By TOM GODFREY
Some Toronto charities are outraged that dozens of barrels and containers filled with food and clothing for their flood-stricken countrymen in St. Vincent were detained by Customs officials there for two days.
Residents of St. Vincent & the Grenadines are rebuilding their lives after a flash flood last Christmas Eve claimed the lives of eight people, including little Sharlani Headley, 2, of Toronto, who was swept away while on vacation with family members.
The storms led to widespread flooding and landslides that destroyed hundreds of homes.
Toronto volunteer Nicole Williams is pleased the badly-needed aid is finally reaching those affected the most.
“We know the food and clothing is getting out there now,” Williams told Share last week after the shipment was allowed to clear Customs. “We know the items got to those truly in need.”
Williams said disaster aid for flood victims from other countries were allowed entry into St. Vincent, except their Canadian shipment; on which taxes were threatened to be imposed.
She believes a tax levy was threatened because the drive was sponsored by the St. Vincent Opposition New Democratic Party (NDP).
“Donors in Toronto are outraged to learn our goods were not being distributed,” Williams said in an interview. “It came as a shock to all Vicentians involved in fundraising activities to help those at home.”
She said there was an outpouring of support from Toronto residents after the flood and items were collected to help victims by church and other groups in Canada.
Williams said about 45 barrels and several containers arrived in St. Vincent on February 25 and sat on a dock for about two days as a levy was reviewed by government officials.
She said the supplies were donated to an NDP drive because some people do not have confidence in the state-run distribution agency.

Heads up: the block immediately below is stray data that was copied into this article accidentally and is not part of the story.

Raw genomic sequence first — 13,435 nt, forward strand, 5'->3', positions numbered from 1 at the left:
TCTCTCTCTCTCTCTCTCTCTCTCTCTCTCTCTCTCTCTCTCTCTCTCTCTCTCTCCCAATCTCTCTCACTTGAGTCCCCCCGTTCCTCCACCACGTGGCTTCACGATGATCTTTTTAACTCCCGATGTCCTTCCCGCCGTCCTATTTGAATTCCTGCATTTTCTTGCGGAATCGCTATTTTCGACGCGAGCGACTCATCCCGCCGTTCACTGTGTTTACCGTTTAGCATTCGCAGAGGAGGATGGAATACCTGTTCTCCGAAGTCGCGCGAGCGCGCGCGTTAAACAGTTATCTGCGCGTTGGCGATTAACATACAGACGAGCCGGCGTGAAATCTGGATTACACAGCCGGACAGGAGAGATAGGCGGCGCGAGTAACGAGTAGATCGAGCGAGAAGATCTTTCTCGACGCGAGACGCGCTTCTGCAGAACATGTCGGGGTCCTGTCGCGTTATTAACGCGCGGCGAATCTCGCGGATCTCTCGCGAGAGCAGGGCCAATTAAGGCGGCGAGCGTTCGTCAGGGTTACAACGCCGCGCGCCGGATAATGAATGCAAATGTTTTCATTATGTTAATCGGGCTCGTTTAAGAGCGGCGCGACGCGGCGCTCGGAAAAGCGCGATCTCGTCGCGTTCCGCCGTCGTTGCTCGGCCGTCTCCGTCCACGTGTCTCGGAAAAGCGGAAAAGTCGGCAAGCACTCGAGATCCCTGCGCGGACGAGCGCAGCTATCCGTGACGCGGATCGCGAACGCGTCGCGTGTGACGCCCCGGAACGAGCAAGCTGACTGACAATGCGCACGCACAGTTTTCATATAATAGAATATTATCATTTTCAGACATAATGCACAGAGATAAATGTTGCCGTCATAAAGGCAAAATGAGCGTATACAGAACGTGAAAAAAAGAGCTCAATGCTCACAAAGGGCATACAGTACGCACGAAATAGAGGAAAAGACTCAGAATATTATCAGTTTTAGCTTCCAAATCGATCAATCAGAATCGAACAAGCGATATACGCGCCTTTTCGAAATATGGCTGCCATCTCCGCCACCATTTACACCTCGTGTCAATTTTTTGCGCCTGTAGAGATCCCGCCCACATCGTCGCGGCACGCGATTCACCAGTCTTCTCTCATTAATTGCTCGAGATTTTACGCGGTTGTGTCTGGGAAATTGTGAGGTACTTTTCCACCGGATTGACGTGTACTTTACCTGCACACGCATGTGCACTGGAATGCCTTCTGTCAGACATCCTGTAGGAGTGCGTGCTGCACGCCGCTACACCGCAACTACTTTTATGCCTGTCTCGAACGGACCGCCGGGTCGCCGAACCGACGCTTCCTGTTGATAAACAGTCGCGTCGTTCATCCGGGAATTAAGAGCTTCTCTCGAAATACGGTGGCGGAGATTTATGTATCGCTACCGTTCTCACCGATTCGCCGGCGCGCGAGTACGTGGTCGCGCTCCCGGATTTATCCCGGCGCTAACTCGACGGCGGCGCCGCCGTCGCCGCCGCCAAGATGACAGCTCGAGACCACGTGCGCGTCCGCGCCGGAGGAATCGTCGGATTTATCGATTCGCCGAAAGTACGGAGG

“Organizations and churches abroad are being penalized for choosing to send supplies to an Opposition-sponsored flood relief,” Williams said. “We see no justification for the government to profit from food sent to alleviate the suffering of flood victims.”
Williams said a threat of taxes was dropped after Opposition leader Arnhim Eustace became involved and due to pressure from St. Vincent & the Grenadine residents.
“Vincentians in the Diaspora are disappointed,” Williams said. “The people in St. Vincent are saddened that items were stuck in Customs and preventing those in need from receiving help.”
Eustace called the tax for aid incident “a disturbing state of affairs”.
“I have been very concerned about the manner in which relief supplies donated by various institutions and individuals were distributed by the government,” Eustace said in a release. “The main criterion used is political party affiliation.”
He said “it is norm in this country for such supplies to be allowed into the country duty free, VAT free and free from any other imposts”.
Officials of the Ministry of Finance and Economic Planning said the shipment was released without taxes being imposed.